Bernier’s career has focused on epidemiologic studies of the safety and efficacy of new and existing vaccines, factors linked to vaccine coverage and improving vaccination coverage levels, and assessments of controversial hypotheses about vaccine safety. In his present position, Bernier is responsible for assuring the quality of the scientific work carried out by scientists in the National Immunization Program. As the senior scientific advisor to the Director of the program, he addresses a broad range of scientific, methodologic, and science-related policy issues. Most recently, he helped lead the Public Health Service’s initial assessment and wrote the HHS policy statement on the controversy surrounding the relationship between thimerosal, a mercury-containing preservative in vaccines, and neurodevelopmental health effects. He has also envisioned and helped create a new type of committee within the Institute of Medicine that will be providing ongoing reviews of vaccine safety issues of widespread public concern. Bernier has received honors and awards for his work over the years and he is currently a member of several epidemiology associations (ACE, AES, APHA, IEA, ISEE, ISPE, and SER).

BETSY FOXMAN, Ph.D., is Professor of Epidemiology and Director of the Center for Molecular and Clinical Epidemiology of Infectious Diseases (MAC-EPID) at the University of Michigan School of Public Health.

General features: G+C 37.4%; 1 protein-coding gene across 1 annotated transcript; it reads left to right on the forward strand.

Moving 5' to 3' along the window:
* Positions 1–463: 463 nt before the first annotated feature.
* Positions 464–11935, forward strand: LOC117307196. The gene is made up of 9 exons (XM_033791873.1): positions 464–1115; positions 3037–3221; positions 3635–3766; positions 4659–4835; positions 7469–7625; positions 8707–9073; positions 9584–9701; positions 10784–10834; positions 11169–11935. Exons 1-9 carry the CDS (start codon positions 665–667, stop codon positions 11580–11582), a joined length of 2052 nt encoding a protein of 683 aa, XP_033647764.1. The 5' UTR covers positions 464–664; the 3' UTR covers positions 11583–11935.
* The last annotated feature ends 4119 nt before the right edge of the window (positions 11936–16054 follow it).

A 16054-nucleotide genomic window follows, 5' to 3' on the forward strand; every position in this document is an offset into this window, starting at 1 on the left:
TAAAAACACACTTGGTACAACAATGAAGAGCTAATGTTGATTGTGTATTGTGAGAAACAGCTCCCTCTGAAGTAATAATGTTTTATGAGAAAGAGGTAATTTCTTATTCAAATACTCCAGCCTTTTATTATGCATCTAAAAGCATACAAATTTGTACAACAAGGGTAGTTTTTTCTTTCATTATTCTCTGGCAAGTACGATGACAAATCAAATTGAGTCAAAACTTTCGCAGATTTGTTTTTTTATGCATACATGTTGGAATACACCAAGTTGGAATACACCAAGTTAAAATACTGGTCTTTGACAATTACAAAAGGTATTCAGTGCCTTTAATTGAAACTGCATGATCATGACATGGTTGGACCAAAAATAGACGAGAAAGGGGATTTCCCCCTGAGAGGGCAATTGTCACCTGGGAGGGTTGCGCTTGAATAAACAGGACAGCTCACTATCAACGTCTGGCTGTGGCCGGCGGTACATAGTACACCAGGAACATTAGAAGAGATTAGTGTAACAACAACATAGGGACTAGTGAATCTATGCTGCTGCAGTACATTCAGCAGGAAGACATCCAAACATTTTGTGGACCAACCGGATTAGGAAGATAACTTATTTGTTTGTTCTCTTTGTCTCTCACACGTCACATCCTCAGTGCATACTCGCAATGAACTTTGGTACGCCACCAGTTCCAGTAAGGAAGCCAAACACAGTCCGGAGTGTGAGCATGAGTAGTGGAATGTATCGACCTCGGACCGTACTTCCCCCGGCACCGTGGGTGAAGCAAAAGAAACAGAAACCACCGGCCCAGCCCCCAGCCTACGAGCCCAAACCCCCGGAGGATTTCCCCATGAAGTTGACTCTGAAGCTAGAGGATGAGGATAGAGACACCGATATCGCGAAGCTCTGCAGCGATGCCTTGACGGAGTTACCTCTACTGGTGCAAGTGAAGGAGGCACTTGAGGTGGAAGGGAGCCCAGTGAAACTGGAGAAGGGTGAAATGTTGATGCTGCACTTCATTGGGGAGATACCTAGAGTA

BACKGROUND: Dr. Foxman is a molecular epidemiologist whose interest is in the transmission, evolution and pathogenesis of infectious diseases. Her research focuses on highly prevalent, multi-agent infectious diseases with an acute, chronically recurring nature. She has ongoing studies of urinary tract infection, vulvo-vaginal candidiasis, otitis media and group B streptococcus. Foxman earned Masters' and doctoral degrees in Epidemiology from the University of California Los Angeles. She has been on the faculty of the Department of Epidemiology at the University of Michigan since 1987. In 1996, she was elected a fellow of the Infectious Disease Society of America. She is founding director of the Center for Molecular and Clinical Epidemiology of Infectious Diseases (MAC-EPID). She has served as section councilor and as chair of the American Public Health Association (APHA) Epidemiology Section. She was one of the APHA representatives on the program planning committee for the 2001 North American Congress of Epidemiology, and organized and chaired a meeting of the leadership of 16 epidemiology societies held in conjunction with the Congress. Foxman has been principal investigator on several NIH grants, is an associate editor of the American Journal of Epidemiology and serves on the editorial board of the Human Genome Epidemiology Network (HuGE Net). She also serves on the executive board of the Michigan Antibiotic Resistance Reduction (MARR) coalition, a community- based coalition whose mission is to decrease inappropriate use of antimicrobial agents and antimicrobial resistance rates through the collaborative efforts of academic, community, government, and industry partners.

ROSANNE B. MCTYRE, Ph.D. heads the epidemiology and biostatistics practice at THE WEINBERG GROUP INC., a scientific consulting firm in Washington, DC.